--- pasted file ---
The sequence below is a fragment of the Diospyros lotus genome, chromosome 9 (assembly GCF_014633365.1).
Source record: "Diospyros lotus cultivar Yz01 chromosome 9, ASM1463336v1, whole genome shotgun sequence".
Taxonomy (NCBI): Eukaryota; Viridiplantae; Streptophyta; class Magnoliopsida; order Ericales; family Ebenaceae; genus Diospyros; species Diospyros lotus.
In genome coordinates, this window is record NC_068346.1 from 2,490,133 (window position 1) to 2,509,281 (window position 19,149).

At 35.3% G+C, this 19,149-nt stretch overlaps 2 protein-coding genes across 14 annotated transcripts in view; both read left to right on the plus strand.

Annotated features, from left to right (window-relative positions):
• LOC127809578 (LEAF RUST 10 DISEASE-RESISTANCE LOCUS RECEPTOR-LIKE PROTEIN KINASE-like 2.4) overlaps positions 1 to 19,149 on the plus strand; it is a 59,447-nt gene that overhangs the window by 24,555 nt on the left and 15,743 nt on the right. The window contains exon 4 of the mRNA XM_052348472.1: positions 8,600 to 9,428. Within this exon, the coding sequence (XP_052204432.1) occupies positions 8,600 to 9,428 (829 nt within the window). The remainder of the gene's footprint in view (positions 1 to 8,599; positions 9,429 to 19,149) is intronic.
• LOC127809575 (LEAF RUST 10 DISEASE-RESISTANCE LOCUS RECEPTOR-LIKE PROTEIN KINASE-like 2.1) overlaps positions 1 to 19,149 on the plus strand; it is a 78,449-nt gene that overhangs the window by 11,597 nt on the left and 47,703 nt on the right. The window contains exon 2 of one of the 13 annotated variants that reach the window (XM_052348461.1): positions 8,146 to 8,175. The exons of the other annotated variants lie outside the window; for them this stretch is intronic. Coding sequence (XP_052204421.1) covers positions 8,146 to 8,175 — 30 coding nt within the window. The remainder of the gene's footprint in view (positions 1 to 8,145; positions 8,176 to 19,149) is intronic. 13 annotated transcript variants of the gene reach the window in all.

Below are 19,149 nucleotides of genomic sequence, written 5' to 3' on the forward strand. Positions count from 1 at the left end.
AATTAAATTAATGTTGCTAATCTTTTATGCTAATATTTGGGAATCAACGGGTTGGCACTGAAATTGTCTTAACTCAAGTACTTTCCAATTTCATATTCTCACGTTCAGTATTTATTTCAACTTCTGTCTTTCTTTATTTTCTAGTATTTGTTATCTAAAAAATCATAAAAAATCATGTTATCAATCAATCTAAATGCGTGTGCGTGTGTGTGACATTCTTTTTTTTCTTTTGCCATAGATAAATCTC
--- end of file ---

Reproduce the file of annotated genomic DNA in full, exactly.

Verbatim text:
The sequence below is a fragment of the Diospyros lotus genome, chromosome 9 (assembly GCF_014633365.1).
Source record: "Diospyros lotus cultivar Yz01 chromosome 9, ASM1463336v1, whole genome shotgun sequence".
Taxonomy (NCBI): Eukaryota; Viridiplantae; Streptophyta; class Magnoliopsida; order Ericales; family Ebenaceae; genus Diospyros; species Diospyros lotus.
In genome coordinates, this window is record NC_068346.1 from 2,490,133 (window position 1) to 2,509,281 (window position 19,149).

At 35.3% G+C, this 19,149-nt stretch overlaps 2 protein-coding genes across 14 annotated transcripts in view; both read left to right on the plus strand.

Annotated features, from left to right (window-relative positions):
• LOC127809578 (LEAF RUST 10 DISEASE-RESISTANCE LOCUS RECEPTOR-LIKE PROTEIN KINASE-like 2.4) overlaps positions 1 to 19,149 on the plus strand; it is a 59,447-nt gene that overhangs the window by 24,555 nt on the left and 15,743 nt on the right. The window contains exon 4 of the mRNA XM_052348472.1: positions 8,600 to 9,428. Within this exon, the coding sequence (XP_052204432.1) occupies positions 8,600 to 9,428 (829 nt within the window). The remainder of the gene's footprint in view (positions 1 to 8,599; positions 9,429 to 19,149) is intronic.
• LOC127809575 (LEAF RUST 10 DISEASE-RESISTANCE LOCUS RECEPTOR-LIKE PROTEIN KINASE-like 2.1) overlaps positions 1 to 19,149 on the plus strand; it is a 78,449-nt gene that overhangs the window by 11,597 nt on the left and 47,703 nt on the right. The window contains exon 2 of one of the 13 annotated variants that reach the window (XM_052348461.1): positions 8,146 to 8,175. The exons of the other annotated variants lie outside the window; for them this stretch is intronic. Coding sequence (XP_052204421.1) covers positions 8,146 to 8,175 — 30 coding nt within the window. The remainder of the gene's footprint in view (positions 1 to 8,145; positions 8,176 to 19,149) is intronic. 13 annotated transcript variants of the gene reach the window in all.

Below are 19,149 nucleotides of genomic sequence, written 5' to 3' on the forward strand. Positions count from 1 at the left end.
AATTAAATTAATGTTGCTAATCTTTTATGCTAATATTTGGGAATCAACGGGTTGGCACTGAAATTGTCTTAACTCAAGTACTTTCCAATTTCATATTCTCACGTTCAGTATTTATTTCAACTTCTGTCTTTCTTTATTTTCTAGTATTTGTTATCTAAAAAATCATAAAAAATCATGTTATCAATCAATCTAAATGCGTGTGCGTGTGTGTGACATTCTTTTTTTTCTTTTGCCATAGATAAATCTC